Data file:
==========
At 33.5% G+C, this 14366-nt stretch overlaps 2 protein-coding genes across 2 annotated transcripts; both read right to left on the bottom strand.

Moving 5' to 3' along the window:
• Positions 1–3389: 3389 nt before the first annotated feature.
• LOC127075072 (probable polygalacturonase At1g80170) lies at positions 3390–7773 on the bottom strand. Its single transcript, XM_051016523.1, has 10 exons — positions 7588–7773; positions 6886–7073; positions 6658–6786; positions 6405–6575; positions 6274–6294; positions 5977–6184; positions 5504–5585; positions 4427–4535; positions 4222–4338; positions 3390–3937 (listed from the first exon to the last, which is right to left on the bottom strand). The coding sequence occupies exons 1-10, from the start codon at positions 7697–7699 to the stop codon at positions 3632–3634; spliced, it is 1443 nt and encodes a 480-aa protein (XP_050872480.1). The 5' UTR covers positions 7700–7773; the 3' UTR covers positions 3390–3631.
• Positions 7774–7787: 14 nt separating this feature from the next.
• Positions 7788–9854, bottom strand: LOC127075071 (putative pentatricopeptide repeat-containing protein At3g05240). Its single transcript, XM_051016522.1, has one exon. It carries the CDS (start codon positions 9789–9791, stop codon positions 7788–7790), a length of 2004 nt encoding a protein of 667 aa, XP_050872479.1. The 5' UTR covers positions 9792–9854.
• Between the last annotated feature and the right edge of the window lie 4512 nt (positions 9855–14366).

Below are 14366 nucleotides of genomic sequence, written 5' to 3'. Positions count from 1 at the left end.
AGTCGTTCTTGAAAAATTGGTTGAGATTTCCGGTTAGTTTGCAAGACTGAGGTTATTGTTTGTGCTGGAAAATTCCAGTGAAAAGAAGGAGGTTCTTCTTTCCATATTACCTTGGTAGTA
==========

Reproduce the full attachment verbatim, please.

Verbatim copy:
At 33.5% G+C, this 14366-nt stretch overlaps 2 protein-coding genes across 2 annotated transcripts; both read right to left on the bottom strand.

Moving 5' to 3' along the window:
• Positions 1–3389: 3389 nt before the first annotated feature.
• LOC127075072 (probable polygalacturonase At1g80170) lies at positions 3390–7773 on the bottom strand. Its single transcript, XM_051016523.1, has 10 exons — positions 7588–7773; positions 6886–7073; positions 6658–6786; positions 6405–6575; positions 6274–6294; positions 5977–6184; positions 5504–5585; positions 4427–4535; positions 4222–4338; positions 3390–3937 (listed from the first exon to the last, which is right to left on the bottom strand). The coding sequence occupies exons 1-10, from the start codon at positions 7697–7699 to the stop codon at positions 3632–3634; spliced, it is 1443 nt and encodes a 480-aa protein (XP_050872480.1). The 5' UTR covers positions 7700–7773; the 3' UTR covers positions 3390–3631.
• Positions 7774–7787: 14 nt separating this feature from the next.
• Positions 7788–9854, bottom strand: LOC127075071 (putative pentatricopeptide repeat-containing protein At3g05240). Its single transcript, XM_051016522.1, has one exon. It carries the CDS (start codon positions 9789–9791, stop codon positions 7788–7790), a length of 2004 nt encoding a protein of 667 aa, XP_050872479.1. The 5' UTR covers positions 9792–9854.
• Between the last annotated feature and the right edge of the window lie 4512 nt (positions 9855–14366).

Below are 14366 nucleotides of genomic sequence, written 5' to 3'. Positions count from 1 at the left end.
AGTCGTTCTTGAAAAATTGGTTGAGATTTCCGGTTAGTTTGCAAGACTGAGGTTATTGTTTGTGCTGGAAAATTCCAGTGAAAAGAAGGAGGTTCTTCTTTCCATATTACCTTGGTAGTA